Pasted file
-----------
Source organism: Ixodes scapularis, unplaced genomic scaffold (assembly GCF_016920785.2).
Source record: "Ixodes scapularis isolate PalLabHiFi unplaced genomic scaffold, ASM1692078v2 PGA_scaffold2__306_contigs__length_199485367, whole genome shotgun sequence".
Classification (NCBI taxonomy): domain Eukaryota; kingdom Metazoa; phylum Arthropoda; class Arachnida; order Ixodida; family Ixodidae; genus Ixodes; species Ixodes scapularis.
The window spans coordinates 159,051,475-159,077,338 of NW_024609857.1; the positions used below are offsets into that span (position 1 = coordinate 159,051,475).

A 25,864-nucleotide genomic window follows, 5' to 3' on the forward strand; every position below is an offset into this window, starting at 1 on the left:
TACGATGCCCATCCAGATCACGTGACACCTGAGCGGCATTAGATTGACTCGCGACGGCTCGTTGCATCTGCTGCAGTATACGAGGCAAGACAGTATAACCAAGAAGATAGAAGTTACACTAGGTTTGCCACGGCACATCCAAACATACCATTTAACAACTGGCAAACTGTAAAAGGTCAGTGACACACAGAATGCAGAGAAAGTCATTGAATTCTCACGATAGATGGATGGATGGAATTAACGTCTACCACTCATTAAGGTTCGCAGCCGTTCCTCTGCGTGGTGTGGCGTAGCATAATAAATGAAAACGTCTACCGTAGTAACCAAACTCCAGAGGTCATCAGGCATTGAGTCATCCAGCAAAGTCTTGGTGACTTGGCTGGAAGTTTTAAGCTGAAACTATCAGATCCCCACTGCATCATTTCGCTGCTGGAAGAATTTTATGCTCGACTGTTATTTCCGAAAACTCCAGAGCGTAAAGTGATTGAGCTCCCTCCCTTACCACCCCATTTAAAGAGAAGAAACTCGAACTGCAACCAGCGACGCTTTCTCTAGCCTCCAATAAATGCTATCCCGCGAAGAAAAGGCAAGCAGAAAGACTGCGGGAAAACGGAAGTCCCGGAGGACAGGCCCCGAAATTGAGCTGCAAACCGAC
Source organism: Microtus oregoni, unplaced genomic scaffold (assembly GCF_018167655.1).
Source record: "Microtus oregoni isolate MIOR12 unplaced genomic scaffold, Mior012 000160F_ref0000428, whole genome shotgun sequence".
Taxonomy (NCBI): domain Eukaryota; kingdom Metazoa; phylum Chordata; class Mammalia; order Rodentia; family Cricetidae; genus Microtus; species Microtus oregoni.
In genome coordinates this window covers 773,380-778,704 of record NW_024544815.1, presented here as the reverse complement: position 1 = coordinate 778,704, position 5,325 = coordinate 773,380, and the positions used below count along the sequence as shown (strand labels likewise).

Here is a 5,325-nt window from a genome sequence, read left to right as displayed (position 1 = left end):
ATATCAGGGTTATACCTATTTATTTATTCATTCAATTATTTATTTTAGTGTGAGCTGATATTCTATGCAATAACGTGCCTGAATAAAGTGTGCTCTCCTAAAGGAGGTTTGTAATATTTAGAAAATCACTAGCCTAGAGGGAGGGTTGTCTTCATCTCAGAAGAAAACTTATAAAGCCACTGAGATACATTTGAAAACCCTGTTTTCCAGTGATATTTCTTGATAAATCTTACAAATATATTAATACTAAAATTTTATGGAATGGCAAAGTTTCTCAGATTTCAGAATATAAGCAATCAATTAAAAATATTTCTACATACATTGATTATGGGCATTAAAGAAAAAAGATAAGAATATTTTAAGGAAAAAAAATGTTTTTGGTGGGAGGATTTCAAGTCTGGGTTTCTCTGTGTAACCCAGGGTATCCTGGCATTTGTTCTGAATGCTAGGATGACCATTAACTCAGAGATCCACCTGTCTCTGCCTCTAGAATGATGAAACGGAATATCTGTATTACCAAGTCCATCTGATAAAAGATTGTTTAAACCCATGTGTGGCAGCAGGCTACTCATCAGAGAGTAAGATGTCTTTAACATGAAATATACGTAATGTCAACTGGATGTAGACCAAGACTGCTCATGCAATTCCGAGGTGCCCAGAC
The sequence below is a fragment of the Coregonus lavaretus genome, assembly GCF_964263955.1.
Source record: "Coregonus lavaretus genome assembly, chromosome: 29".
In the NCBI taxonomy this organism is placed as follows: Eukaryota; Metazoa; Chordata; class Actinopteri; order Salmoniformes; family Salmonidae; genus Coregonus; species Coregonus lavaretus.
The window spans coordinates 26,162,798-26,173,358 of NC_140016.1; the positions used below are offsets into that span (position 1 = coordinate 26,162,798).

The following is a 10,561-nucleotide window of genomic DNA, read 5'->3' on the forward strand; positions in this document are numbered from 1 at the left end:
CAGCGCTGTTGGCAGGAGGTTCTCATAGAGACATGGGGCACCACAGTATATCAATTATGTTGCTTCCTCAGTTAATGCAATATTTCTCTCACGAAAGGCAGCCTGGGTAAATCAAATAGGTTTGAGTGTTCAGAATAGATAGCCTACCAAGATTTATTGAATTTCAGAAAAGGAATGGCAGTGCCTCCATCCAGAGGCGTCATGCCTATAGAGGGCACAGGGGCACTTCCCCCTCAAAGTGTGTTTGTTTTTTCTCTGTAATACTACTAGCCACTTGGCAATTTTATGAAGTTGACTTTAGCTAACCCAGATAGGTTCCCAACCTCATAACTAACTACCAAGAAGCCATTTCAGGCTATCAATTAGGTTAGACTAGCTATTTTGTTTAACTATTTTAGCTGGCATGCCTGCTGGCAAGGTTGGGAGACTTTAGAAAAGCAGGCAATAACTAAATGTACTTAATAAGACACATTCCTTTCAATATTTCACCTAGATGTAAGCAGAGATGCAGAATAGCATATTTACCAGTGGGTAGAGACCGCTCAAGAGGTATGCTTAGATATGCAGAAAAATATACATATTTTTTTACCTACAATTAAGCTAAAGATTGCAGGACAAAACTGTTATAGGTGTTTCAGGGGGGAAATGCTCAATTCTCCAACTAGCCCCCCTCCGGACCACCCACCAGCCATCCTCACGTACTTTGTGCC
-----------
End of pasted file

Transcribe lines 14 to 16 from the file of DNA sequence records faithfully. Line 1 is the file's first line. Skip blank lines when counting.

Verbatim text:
Source record: "Coregonus lavaretus genome assembly, chromosome: 29".
In the NCBI taxonomy this organism is placed as follows: Eukaryota; Metazoa; Chordata; class Actinopteri; order Salmoniformes; family Salmonidae; genus Coregonus; species Coregonus lavaretus.
The window spans coordinates 26,162,798-26,173,358 of NC_140016.1; the positions used below are offsets into that span (position 1 = coordinate 26,162,798).